If you work as a waiter or waitress today the odds are overwhelmingly that you can’t keep yourself clothed, fed, and sheltered on what you make.
There was a time when you could struggle by on minimum wage, but the virtually universal move to slash hours below 30 a week so restaurants barely getting by on operating margins don’t have the added burden of health insurance has made tips all that more essential to a server’s survival.
That’s why Manteca Councilman Vince Hernandez using the analogy of tips and the price of a meal to explain away the council’s decision to give developers back $6.9 million in bonus bucks they committed to providing in exchange for building more homes that will put more financial strains on municipal services is so apropos. Hernandez’s take is that the price you pay for a meal is essentially what the city can legally charge in growth fees for things such as sewer and water capacity as well as parks and such. Tips are a bonus and therefore aren’t part of what a waiter needs to keep their head above water or the city being able to handle growth pressures.
Guess again. Well over two-thirds of the $41 million in bonus bucks the city has collected has gone directly to cover shortfalls caused by growth.
The $12.2 million general fund shortfalls over the past 15 years that bonus bucks helped cover can be directly tied to the fact growth added 20,000 more residents that the city had to provide services for. Obviously growth wasn’t generating enough revenue to pay for additional police and fire as well as park maintenance and street upkeep.
Sixty percent of the Union Road fire station and 100 percent of the Lathrop Road fire station were paid for with bonus bucks.
How could that be, you ask? Doesn’t the city have growth fees for fire facilities?
Yes, they do. But here’s a dirty little secret. The fire fee was kept artificially low throughout the 1990s. It didn’t budge from $350 per home. That meant the city added thousands upon thousands of new homes that didn’t pay their fair share for fire facilities creating a huge shortfall. How did this happen? It was pressure from developers not to increase the fire fee.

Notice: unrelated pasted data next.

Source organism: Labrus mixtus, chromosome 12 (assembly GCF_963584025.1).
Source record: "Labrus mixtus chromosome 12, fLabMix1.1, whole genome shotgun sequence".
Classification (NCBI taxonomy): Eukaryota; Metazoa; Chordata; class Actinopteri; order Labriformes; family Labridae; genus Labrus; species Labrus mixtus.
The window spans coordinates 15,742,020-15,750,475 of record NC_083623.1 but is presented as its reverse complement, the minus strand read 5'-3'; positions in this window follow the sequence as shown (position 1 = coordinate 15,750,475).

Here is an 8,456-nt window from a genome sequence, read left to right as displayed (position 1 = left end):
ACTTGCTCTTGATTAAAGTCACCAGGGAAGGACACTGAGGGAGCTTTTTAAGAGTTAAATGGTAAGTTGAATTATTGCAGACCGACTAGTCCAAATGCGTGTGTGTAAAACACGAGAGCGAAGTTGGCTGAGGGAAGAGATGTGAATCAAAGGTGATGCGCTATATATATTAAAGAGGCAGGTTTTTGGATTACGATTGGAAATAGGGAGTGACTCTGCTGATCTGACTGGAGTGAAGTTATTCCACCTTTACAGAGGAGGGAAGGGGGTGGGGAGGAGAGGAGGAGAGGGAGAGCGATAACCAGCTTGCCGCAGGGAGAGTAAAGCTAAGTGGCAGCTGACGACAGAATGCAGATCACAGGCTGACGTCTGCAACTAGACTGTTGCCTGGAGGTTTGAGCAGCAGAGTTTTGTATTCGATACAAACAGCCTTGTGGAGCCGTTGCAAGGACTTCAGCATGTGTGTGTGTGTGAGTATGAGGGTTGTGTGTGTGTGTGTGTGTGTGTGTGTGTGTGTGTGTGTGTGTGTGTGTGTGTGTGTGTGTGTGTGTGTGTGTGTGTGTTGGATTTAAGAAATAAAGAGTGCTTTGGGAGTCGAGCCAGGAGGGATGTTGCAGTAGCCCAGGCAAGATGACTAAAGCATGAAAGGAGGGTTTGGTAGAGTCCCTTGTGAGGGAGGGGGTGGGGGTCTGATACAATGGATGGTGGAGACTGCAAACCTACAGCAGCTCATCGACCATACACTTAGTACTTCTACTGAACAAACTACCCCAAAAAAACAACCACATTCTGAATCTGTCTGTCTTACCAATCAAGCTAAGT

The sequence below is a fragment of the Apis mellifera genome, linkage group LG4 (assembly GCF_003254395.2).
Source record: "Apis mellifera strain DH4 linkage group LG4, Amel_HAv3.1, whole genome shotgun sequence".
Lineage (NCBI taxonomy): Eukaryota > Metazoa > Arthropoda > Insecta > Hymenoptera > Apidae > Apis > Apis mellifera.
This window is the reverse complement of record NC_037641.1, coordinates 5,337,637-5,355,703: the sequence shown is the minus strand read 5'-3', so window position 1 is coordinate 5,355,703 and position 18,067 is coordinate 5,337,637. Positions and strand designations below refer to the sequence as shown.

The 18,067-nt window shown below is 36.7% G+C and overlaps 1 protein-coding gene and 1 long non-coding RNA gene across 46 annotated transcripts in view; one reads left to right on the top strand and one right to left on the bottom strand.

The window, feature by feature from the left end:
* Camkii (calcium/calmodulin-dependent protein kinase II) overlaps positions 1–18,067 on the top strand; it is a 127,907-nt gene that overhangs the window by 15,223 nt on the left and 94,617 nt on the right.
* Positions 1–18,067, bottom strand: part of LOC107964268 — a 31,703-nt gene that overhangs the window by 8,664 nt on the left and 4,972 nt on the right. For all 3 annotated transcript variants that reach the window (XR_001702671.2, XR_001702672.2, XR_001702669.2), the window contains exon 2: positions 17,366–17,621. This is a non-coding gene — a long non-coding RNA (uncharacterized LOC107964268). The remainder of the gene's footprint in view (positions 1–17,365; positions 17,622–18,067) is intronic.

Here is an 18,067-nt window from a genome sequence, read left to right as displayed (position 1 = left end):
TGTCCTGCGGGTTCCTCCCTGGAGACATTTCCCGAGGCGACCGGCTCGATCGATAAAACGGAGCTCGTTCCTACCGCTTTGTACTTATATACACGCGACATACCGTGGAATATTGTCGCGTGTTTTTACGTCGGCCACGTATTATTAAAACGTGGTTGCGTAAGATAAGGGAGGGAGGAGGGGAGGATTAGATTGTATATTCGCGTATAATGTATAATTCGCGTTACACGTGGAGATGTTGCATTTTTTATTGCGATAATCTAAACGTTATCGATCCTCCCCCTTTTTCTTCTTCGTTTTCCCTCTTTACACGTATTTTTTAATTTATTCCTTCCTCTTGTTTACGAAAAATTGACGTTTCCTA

It gets worse. More than five years ago the city realized it may have to come up with more than $100 million locally to cover the interchange work needed to accommodate growth. Various models were made and none of them had the fee being less than $2,000 per home. Of course, the developers wanted it studied more. Then the city got distracted by other things such as the recession.
Now 1,500 plus housing units later, Manteca has basically lost at least $3 million in interchange fees that they cannot go back and collect.
This, in all honestly, is not the developer’s fault. It’s obvious they have backbone.
As for bonus bucks being collapsed into the price of new homes, here’s a news flash. As things stand today we’re back to a Bay Area buyers’ market for new homes. In other words, the bulk of new homes are being snapped up from people fleeing east over the Altamont Pass. They can afford the home prices with the bonus bucks collapsed in. And here’s a shocker: They are buying into a community and have expectations that certain amenities will be put in place. And with bonus bucks they were helping pay for them.
Not any more since the City Council Tuesday said hasta la vista to $6.9 million in bonus bucks by giving developers a pass until Dec. 31, 2015 on legally binding development agreements they signed not in the insane housing boom but in 2013 and earlier this year.
The council says they fear developers will build elsewhere if Manteca continues to collect bonus bucks. No joke. That’s what they contend.
Too bad the council doesn’t have an equal fear of not paying for everything Manteca needs with that list getting bigger because growth is taking place.
No problem. They’ve got that covered. They’ll just blame Sacramento.
The time has come for the community to revisit the 3.9 percent growth cap.
First, if bonus bucks are being taken off the table there needs to be a moratorium immediately on all new home construction until all maximum justified growth-related fees are put in place. This is reasonable because the Manteca City Council has historically used bonus bucks to backfill shortfalls in the accumulative collection of other growth fees.
Second, the growth cap needs to be adjusted downward to 2.5 percent and the rules changed. Currently the 3.9 percent is based on issuing sewer allocations per calendar year applied to a percentage of existing housing stock. That means 1,000 new homes can be approved each year but language allows any shortfall to carry over to the next year.
It should be changed to a standard growth rate of 2.5 percent. That would allow 600 new homes per year with the proviso they have to be started and allocations can’t rollover into another calendar year.
The growth cap as it stands now has become useless. Even without bonus bucks it can no longer effectively leverage quantity development on a point system. Builders get that. Too bad the people whose fate Manteca rests with do not.
And, by the way, most of those folks hammering away on new homes don’t live in Manteca. So exactly whose jobs are we “saving” by not “chasing” away new home builders with bonus bucks that just three months ago builders had no problem paying?
This column is the opinion of executive editor, Dennis Wyatt, and does not necessarily represent the opinion of The Bulletin or Morris Newspaper Corp. of CA. He can be contacted at email@example.com or 209.249.3519.